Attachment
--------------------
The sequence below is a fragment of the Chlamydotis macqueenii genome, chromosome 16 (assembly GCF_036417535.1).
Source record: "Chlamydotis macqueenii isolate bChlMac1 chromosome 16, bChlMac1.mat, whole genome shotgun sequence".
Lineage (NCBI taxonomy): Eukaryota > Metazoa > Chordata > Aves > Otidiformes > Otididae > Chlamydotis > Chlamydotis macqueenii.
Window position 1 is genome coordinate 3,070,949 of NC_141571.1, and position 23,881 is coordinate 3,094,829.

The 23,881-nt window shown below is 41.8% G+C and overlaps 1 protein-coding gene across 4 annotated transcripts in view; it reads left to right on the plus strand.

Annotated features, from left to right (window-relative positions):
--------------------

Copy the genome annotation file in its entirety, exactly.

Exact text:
The sequence below is a fragment of the Chlamydotis macqueenii genome, chromosome 16 (assembly GCF_036417535.1).
Source record: "Chlamydotis macqueenii isolate bChlMac1 chromosome 16, bChlMac1.mat, whole genome shotgun sequence".
Lineage (NCBI taxonomy): Eukaryota > Metazoa > Chordata > Aves > Otidiformes > Otididae > Chlamydotis > Chlamydotis macqueenii.
Window position 1 is genome coordinate 3,070,949 of NC_141571.1, and position 23,881 is coordinate 3,094,829.

The 23,881-nt window shown below is 41.8% G+C and overlaps 1 protein-coding gene across 4 annotated transcripts in view; it reads left to right on the plus strand.

Annotated features, from left to right (window-relative positions):